Steve and Katie give a brief update on New York City’s recent repeal of its regulations governing auctioneers and auction practices. These regulations provided consumer protections by enforcing a measure of transparency into the auction process, such as requiring auctioneers to publicly disclose when they had a financial stake in an object being sold. Interestingly, major stakeholders appeared surprised by the repeal, which they had not requested and seemed indifferent about.
Susan Mumford and Chris King, co-founders of ArtAML, return to the Podcast and talk with Steve about the recent release by the Financial Crimes Enforcement Network (“FinCEN”) of its “Study of the Facilitation of Money Laundering and the Financing of Terrorism through the Trade in Works of Art.” To the surprise of Steve and his guests, FinCEN concluded that there is limited evidence of money laundering and little risk of terror financing through the sale of high value art. The discussion focuses on the findings of the study, and its implications, particularly when compared with the existing AML regulations covering the art market in the UK and the EU. (Susan and Chris discussed these requirements with Katie and Steve on the November 1, 2021 episode entitled: “How Anti-Money Laundering Regulations are Hitting the Art Market in the United Kingdom and What Participants Can Do to Comply.”) Recorded just days after Russian troops invaded Ukraine, the conversation turned to the impact that sanctions against Russia and its oligarchs are likely to have on the high-value art market, and what art market participants must do to not run afoul of these sanctions.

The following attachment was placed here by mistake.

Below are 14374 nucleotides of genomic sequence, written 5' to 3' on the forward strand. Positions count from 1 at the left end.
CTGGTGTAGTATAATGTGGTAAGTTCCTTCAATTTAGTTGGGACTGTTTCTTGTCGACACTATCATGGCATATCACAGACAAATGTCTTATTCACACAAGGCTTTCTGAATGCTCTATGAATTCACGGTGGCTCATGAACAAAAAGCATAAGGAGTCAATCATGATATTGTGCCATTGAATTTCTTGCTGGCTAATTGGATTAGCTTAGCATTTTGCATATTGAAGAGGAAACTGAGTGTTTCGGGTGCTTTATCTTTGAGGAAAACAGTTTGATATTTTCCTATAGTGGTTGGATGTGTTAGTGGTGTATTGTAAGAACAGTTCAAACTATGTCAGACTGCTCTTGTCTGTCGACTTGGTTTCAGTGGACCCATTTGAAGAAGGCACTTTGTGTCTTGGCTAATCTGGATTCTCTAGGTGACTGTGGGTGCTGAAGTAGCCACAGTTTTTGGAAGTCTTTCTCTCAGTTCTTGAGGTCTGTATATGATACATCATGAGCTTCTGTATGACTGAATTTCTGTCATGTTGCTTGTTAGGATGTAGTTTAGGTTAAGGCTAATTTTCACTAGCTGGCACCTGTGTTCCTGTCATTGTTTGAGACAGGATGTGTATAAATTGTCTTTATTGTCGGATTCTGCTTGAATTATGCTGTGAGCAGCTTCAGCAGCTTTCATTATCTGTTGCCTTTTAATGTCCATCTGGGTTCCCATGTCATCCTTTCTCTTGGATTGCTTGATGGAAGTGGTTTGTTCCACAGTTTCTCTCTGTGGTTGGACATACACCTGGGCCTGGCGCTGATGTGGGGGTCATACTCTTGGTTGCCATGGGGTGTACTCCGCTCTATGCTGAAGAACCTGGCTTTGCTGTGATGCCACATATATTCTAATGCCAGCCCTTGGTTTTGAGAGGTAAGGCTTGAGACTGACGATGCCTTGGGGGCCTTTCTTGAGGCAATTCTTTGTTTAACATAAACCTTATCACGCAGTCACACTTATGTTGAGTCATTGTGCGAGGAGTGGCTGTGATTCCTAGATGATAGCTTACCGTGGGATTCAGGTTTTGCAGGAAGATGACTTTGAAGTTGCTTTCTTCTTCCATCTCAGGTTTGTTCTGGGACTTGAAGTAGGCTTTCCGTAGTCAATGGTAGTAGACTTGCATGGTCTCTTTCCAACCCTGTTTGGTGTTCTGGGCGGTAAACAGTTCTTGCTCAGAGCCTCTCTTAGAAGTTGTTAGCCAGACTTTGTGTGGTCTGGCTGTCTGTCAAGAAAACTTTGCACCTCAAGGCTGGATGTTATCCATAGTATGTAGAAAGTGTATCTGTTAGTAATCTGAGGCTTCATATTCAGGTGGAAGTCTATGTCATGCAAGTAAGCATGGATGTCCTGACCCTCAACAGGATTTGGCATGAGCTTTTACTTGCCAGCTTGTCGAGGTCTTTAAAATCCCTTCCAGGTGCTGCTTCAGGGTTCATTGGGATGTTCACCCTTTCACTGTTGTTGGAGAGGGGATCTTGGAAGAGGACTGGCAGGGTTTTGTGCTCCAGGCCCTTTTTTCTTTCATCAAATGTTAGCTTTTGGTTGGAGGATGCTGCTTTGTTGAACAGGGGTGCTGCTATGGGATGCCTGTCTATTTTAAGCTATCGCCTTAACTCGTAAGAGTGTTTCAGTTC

With Katie on a parental leave, Steve speaks with Herrick Feinstein’s Victor Rocco about his firm’s representation of the Republic of Turkey in litigation brought by Turkey to possess a millennia-old Anatolian marble statue (the Stargazer) owned by Michael Steinhardt and sold by him through Christie’s. (We previously had counsel for Christie’s and Steinhardt on the podcast.) After a trial in the Southern District of New York, Turkey lost for the primary reason that they could not provide facts supporting their claim to ownership of the Stargazer, specifically that it was stolen from modern day Turkey after 1906. Turkey has appealed that decision, and Victor and Steve discuss the trial and Turkey’s arguments on appeal.
In a re-release of last June’s episode, Katie and Steve speak (again) with digital art and NFT enthusiast Jason Bailey about the sudden rise of NFTs in the art world, what they really are, why they have value, and who is interested in them and why.
Katie and Steve speak with veteran cultural property and art lawyer, Tom Kline, about his representation of Christie’s and Michael Steinhardt in litigation brought by Turkey to possess a millennia-old Anatolian marble statue (the Stargazer) owned by Steinhardt and sold by him through Christie’s. After a trial in the Southern District of New York, Turkey lost for the primary reason that they could not provide facts supporting their claim to ownership of the Stargazer, specifically that it was stolen from modern day Turkey after 1906.